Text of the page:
Ænglisc / Old English - Lesson IV - Basic Phrases III (Conversational Questions)
[I TAKE NO PERSONAL CREDIT FOR THESE LESSONS]
Ƿesaþ ġē hāl!
We continue with our lessons in OE, and now that we have greeted each other, we can now delve into building conversational skills with questions!
Hwæt is þīn nama? / Hƿæt is þīn nama?/ Hū hātest þu? (What is your name?)
Mīn nama is , and þē? (My name is, and you?)
and þē? (and you?
Hū færst þū? (How are you? literally 'how fare you?')
Iċ fare wel / Iċ fare ƿel (I fare well)
Hwær liofast þū? / Hƿær liofast þū? (literally 'where live you?')
Iċ libbe on _ (I live in_)
[That is all for this lesson! For more information on conversational dialogue, check out here -] (https://www.youtube.com/watch?v=2JcsXzBoqQg=PLX2L8KuRbPMD713Nsy0_gwKtlJnfYJY-V=1)
Ƿesaþ ġē hāl!
You are welcome (I just want to note that if you are in conversation with one person you say þancie þē - check out all the threads for my previous lessons, and check out the Youtube Channel that I linked for more extensive / better / more detailed lessons!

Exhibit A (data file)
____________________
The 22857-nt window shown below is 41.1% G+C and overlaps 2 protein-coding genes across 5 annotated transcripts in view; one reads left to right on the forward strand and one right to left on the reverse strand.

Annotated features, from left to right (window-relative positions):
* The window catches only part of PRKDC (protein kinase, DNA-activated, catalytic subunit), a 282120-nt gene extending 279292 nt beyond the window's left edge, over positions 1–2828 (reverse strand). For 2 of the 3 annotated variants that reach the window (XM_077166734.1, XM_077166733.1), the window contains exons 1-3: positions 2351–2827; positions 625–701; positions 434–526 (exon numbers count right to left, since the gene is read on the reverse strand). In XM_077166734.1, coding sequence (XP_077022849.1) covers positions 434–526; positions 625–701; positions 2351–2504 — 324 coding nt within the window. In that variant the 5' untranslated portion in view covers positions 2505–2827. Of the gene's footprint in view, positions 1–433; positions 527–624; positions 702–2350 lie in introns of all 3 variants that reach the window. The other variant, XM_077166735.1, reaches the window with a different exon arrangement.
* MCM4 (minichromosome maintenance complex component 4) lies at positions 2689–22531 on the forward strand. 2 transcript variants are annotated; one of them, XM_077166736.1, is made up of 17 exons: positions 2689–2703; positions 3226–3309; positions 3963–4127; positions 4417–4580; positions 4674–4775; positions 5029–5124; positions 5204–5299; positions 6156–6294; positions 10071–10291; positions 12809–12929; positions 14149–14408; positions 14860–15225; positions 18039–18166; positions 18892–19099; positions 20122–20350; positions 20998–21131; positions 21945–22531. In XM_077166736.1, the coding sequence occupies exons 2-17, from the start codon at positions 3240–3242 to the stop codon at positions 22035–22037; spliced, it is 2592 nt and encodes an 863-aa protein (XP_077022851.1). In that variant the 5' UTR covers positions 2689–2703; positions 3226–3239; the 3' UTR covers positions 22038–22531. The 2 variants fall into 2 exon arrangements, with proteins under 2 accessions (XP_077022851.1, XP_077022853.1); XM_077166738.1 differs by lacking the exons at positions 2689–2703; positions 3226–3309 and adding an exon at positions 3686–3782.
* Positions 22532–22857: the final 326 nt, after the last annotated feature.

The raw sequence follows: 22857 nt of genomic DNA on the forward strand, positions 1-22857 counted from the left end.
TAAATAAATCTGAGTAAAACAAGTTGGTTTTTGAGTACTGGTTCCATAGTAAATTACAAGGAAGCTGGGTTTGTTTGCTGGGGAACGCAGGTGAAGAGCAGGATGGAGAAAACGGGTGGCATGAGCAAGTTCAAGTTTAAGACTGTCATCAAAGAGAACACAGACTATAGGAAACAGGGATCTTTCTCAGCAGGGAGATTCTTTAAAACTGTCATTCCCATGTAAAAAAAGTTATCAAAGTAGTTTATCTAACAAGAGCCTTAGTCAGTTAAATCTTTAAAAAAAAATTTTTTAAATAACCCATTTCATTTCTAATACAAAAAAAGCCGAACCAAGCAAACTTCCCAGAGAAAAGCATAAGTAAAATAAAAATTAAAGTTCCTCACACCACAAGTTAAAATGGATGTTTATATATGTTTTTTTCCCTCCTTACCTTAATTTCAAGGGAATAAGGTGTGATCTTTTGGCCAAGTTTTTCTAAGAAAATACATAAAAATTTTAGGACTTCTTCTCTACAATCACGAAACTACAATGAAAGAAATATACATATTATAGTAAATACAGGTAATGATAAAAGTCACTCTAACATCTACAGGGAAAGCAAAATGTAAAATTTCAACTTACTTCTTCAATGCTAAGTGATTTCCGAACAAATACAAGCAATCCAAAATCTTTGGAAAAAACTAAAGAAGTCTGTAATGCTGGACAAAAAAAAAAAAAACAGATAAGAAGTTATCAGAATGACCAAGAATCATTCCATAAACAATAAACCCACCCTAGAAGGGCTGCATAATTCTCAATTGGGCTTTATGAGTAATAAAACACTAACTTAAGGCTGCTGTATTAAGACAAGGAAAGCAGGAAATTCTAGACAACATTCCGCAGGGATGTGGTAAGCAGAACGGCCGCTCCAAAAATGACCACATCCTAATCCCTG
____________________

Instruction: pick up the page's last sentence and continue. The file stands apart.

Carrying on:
I hope that you are inspired!
Thank you, but the real person that you should be thanking is Leornende Eald Englisc, whom I get the bulk of my knowledge from! If you have a Youtube Channel, we sure to sub to him and thank him!
If you have had a look at all my other lessons, how about using that info to create a mini-conversation / description about yourself?
... I'm impressed at how many languages you have learned — bloody. How?!
Anyways, þancie þe really sounds similar to 'dank-ik(ke) du'. (literally: thank I /thou)...
Du is no longer used in Dutch aside for Low Dutch dialects, although it means the same as the first person singular form of 'you'.